Tag Archives: Reformed Presbyterian Church of North America

Presbyterianism and Admission to the Lord’s Supper

Jeff-supper-22

I’m still working on getting acquainted with my new context here in Australia.  There’s a lot to learn!  I’m keen to pick up whatever I can about the church history in this vast land.  That led me to the autobiography of J. Graham Miller, A Day’s March Nearer Home.  Now to be clear, Miller was actually a Kiwi, but he did spent a lot of his ministry years in Australia, and eventually retired here as well.  Miller was a Presbyterian, eventually affiliated with the Presbyterian Church of Australia.  The editor of this autobiography was Iain Murray, who has also served in the Presbyterian Church of Australia.

In chapter 11, Miller reminisces about growing up in a Presbyterian manse in New Zealand.  His father, a Presbyterian minister, was quite strict in his beliefs about who should be admitted to the Lord’s Supper.  This was in the 1920s.  Graham Miller shared his father’s view.  At this point, Iain Murray (the editor) adds an explanatory footnote:

It needs to be understood that in Presbyterian churches the Lord’s Supper was only open to communicant members.  Only as regard for church discipline declined or disappeared was admission to the Lord’s Table left to the discretion of the individual worshipper.  Historically the Presbyterian churches never practised ‘open’ communion. (page 216)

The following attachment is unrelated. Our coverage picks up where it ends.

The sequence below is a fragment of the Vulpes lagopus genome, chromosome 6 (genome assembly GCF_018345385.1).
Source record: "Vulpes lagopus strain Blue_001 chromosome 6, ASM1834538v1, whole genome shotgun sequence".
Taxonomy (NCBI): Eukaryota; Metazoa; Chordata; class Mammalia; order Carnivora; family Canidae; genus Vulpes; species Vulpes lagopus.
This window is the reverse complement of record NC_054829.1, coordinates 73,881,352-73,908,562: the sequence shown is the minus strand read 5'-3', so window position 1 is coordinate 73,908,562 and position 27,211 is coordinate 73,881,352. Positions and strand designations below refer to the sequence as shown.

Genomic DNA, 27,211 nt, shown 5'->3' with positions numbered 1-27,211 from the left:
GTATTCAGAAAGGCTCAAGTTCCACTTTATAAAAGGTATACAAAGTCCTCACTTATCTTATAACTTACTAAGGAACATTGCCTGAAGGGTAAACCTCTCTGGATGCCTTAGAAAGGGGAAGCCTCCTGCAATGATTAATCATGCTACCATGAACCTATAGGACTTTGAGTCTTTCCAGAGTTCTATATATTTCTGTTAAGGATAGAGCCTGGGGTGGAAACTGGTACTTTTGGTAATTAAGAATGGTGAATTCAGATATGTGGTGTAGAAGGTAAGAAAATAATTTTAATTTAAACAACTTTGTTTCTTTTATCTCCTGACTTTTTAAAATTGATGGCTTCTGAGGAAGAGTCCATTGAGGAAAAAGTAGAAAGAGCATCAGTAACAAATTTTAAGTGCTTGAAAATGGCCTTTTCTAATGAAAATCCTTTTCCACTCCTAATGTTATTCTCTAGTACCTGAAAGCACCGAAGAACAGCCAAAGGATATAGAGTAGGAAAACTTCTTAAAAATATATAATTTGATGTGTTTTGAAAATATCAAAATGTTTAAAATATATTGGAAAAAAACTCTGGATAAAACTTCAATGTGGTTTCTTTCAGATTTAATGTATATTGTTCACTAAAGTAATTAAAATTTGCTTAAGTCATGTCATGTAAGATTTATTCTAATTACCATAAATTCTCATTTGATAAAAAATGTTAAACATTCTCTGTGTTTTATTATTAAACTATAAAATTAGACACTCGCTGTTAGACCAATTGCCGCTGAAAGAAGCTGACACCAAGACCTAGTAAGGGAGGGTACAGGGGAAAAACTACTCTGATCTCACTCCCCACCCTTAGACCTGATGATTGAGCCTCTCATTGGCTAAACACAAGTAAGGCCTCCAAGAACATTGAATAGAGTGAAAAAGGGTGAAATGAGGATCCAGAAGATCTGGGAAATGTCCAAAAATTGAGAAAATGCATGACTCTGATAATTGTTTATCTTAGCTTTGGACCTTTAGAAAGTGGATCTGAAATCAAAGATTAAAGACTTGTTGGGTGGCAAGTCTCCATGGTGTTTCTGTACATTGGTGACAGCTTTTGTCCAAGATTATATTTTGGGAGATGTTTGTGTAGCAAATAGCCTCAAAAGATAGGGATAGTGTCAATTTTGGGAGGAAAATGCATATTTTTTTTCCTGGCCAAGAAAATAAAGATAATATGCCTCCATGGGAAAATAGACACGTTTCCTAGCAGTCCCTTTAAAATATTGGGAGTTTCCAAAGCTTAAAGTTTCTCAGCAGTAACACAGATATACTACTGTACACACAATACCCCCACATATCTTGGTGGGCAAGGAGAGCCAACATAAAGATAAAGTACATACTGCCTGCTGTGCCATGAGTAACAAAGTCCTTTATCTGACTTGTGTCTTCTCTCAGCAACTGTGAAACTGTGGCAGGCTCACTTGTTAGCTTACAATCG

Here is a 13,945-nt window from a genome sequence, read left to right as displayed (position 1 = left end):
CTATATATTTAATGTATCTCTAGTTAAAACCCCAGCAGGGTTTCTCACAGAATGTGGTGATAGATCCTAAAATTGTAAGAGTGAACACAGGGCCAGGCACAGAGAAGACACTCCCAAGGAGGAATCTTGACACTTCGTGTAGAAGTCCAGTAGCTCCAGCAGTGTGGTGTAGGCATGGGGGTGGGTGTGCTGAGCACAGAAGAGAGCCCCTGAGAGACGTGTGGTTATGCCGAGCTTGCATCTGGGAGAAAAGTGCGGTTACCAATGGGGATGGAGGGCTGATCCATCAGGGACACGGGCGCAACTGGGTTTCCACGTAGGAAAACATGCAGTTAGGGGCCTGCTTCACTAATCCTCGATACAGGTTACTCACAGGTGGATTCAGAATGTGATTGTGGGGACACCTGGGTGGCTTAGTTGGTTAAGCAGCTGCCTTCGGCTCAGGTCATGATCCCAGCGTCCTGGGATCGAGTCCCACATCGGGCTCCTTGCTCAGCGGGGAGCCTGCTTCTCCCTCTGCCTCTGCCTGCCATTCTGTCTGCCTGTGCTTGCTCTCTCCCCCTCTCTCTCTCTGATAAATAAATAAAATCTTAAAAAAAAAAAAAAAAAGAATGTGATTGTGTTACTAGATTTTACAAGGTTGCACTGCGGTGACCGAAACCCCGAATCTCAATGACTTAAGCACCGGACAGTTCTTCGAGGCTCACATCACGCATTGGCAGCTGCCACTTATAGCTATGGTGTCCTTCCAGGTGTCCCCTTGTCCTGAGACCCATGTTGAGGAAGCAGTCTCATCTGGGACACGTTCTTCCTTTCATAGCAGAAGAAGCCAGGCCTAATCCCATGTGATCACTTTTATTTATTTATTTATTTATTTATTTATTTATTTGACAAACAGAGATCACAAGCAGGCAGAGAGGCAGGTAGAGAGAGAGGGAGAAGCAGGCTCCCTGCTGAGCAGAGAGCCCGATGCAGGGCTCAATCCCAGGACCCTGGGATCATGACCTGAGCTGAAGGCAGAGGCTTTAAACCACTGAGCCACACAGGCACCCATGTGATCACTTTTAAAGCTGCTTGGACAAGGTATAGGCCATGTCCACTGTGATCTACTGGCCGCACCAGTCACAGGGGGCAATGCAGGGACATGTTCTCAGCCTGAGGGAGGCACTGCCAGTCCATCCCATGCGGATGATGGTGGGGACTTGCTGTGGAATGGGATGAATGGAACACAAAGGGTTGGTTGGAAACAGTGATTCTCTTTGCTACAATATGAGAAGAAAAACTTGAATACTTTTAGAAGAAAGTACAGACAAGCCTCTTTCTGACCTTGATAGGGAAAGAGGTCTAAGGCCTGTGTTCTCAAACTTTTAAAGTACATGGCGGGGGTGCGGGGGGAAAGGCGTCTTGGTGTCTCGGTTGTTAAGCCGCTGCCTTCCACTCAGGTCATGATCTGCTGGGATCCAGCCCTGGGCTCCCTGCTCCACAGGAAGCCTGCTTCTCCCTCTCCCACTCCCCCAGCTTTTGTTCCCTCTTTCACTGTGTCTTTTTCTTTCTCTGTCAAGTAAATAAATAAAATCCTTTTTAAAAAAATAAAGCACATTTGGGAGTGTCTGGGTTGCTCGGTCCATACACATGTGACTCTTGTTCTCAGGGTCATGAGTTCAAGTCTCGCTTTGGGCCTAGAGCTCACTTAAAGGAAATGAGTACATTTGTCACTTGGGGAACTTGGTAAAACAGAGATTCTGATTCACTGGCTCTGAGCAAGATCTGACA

This might be a surprising statement to some.  We’re told here that an open Lord’s Supper table is certainly not intrinsic to confessional Presbyterianism — as if the Westminster Standards demand or logically entail this practice.  Historically speaking, this practice was unknown, according to Murray.

I have found at least two examples that appear to confirm Murray’s claim.  The first is a booklet by Rev. W.J. McKnight, pastor of the First Reformed Presbyterian Church in Boston, MA.  The (undated) booklet is entitled, Concerning Close Communion: An Investigation.  McKnight argues that admission to the Lord’s Supper should be restricted to communicant members in good standing of the church where the sacrament is being celebrated.  I’m told that this was the practice of the Reformed Presbyterian Church of North America (RPCNA) until 1977.  After 1977, the RPCNA switched to “session-controlled communion.”  Sessions (equivalent to a Reformed consistory) admit communicants to the Lord’s Supper table.